Mood Music


This Easter I (finally!) went to see Moana at the cinema. I’m not sure if my tastes have changed since having children (or if it was just the fact that I never had an excuse to see these films before) but we all loved it and we’ve been listening to the soundtrack ever since. After this and Trolls (still on repeat at home) It got me thinking about music and it’s benefits…

You don’t just hear music – you feel it. It has an unconscious effect on your mind and body and the rhythm just makes you want to move (look at kids when music is turned on!). It feeds into your mood connecting to memories of another time or putting into words how you are feeling. It impacts on the autonomic nervous system, which is responsible for controlling blood pressure and heartbeat, as well as the limbic system which is responsible for feelings and emotions.

When you listen to music that’s upbeat, it boosts your mood and has a really positive effect on wellbeing – it’s shown to bring pleasure, engagement and meaning and scientists have found that listening to a particularly happy song changes the way we perceive the world for the better.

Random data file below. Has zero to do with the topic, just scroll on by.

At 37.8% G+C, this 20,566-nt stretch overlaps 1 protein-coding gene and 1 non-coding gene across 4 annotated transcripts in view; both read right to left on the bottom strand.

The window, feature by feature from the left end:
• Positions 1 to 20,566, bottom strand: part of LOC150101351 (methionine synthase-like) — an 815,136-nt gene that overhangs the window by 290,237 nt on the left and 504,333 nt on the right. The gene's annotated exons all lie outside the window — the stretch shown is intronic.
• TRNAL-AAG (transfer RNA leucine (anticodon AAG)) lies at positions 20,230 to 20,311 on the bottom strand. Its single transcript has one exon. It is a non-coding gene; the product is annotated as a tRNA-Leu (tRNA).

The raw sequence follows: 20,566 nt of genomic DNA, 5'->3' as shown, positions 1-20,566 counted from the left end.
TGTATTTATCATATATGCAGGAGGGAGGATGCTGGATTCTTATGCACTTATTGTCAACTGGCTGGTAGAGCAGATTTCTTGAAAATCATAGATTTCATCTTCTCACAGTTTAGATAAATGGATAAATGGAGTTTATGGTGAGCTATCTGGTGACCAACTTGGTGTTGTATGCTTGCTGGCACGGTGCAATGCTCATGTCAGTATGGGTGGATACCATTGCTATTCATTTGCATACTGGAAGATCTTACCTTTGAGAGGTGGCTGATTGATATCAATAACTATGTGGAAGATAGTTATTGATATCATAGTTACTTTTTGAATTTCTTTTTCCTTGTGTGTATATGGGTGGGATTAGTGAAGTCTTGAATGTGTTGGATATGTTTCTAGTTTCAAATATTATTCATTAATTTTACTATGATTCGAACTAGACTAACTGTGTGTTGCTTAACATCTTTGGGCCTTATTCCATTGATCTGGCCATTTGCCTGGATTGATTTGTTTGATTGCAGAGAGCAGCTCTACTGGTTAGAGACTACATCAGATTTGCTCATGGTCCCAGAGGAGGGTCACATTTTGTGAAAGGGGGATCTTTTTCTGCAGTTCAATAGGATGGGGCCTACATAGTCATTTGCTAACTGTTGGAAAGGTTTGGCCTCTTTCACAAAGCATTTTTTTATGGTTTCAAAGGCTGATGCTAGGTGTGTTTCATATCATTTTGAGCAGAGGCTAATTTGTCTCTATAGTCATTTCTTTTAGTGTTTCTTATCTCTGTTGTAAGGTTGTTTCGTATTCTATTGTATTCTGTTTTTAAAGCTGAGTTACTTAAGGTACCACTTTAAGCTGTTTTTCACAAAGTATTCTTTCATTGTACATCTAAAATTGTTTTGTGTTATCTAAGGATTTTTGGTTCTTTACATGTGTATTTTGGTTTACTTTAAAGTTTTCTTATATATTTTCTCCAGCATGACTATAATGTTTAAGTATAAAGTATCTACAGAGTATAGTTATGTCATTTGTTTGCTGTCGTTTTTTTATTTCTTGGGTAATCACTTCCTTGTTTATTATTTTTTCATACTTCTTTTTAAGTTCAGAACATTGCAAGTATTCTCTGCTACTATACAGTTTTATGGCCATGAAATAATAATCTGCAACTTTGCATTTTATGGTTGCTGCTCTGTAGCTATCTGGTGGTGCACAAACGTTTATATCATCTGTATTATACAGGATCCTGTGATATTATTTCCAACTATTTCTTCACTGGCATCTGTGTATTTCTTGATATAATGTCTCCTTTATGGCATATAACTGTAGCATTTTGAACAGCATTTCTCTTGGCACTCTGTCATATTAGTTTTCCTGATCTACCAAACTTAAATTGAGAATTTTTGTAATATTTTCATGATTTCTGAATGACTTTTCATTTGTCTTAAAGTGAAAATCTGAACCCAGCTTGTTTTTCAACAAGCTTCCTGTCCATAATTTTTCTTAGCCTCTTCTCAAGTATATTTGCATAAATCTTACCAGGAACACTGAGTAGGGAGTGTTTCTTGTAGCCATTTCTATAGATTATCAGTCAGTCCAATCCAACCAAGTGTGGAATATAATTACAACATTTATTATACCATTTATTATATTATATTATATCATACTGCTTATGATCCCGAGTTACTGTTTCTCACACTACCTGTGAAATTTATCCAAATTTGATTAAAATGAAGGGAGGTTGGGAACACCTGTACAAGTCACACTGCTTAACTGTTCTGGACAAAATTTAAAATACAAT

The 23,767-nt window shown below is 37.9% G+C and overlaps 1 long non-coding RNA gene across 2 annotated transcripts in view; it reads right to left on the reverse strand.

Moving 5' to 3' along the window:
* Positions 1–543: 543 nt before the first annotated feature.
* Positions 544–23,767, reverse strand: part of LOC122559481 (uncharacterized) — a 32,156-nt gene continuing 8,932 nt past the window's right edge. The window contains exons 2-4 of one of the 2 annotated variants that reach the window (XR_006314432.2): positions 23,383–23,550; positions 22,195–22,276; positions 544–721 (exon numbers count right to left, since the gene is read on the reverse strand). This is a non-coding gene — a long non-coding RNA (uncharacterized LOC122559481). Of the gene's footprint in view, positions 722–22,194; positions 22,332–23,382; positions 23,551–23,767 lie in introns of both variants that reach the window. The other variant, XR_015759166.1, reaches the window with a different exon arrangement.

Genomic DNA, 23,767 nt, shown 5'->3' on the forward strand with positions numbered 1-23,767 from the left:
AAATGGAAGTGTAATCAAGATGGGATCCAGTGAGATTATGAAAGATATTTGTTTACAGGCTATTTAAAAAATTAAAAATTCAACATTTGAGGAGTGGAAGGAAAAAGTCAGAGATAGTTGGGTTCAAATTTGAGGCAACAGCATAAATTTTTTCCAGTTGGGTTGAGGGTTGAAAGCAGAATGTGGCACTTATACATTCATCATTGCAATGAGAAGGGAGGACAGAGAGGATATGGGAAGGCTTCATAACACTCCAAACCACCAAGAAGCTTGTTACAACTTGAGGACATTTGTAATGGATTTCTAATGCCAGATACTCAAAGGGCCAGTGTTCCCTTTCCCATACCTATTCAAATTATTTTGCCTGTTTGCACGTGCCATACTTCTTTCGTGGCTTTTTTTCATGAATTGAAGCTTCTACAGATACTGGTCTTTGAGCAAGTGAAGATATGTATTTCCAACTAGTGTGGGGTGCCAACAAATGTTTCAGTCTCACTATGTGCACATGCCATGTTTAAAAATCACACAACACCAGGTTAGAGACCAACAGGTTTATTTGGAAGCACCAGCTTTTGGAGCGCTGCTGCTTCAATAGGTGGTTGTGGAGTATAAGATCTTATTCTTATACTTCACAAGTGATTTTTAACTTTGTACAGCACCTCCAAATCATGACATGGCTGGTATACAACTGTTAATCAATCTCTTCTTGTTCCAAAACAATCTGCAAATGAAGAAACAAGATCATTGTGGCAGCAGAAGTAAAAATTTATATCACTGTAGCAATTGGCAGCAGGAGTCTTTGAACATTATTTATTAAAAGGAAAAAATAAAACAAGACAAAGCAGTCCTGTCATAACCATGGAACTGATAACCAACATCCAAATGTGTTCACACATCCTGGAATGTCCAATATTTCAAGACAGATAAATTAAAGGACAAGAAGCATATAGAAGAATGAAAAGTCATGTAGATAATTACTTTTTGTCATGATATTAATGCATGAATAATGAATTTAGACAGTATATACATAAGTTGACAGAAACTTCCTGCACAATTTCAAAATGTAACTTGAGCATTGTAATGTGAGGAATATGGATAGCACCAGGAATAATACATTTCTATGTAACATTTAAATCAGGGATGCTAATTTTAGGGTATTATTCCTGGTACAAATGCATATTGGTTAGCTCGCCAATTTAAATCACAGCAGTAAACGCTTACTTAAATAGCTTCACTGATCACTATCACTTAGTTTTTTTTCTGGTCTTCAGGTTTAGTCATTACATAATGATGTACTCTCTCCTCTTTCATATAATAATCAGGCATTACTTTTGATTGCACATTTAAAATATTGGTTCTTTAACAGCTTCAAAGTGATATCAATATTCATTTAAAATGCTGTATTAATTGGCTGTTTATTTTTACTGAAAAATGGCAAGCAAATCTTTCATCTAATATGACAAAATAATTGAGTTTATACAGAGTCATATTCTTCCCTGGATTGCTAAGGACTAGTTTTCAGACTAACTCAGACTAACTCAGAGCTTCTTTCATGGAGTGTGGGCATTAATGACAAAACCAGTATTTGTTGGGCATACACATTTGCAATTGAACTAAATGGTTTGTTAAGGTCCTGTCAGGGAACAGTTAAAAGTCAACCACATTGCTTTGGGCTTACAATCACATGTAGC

This week, try listening to your favourite feel good song for a mood boost. Music and mood are inherently linked. Listening to your favourite song is a really simple way to increase your happiness and lift your spirits.

The best thing is how easy it is to do, whether you turn on the radio when you get up in the morning, listen to a feel good playlist on your commute, or turn up the music and have a dance.

– Wake up to your favourite happy song, so you get the day off to a good start.
– Turn on the radio when you’re at home.
– Put together a play list of your favourite feel good songs and listen to them on your commute.
– Listen to music when you’re exercising for a double feel good hit. It can release endorphins, boost mood and distract you from any discomfort you might be feeling.
– Join a choir. If you’re actively engaged with music, you’ll gain great benefits, and it offers an opportunity to connect with others.
– Take a music class. Learning an instrument improves memory and has a calming effect on the mind and body.
– Go to a concert. Feel the atmosphere at live events and enjoy an experience to remember.

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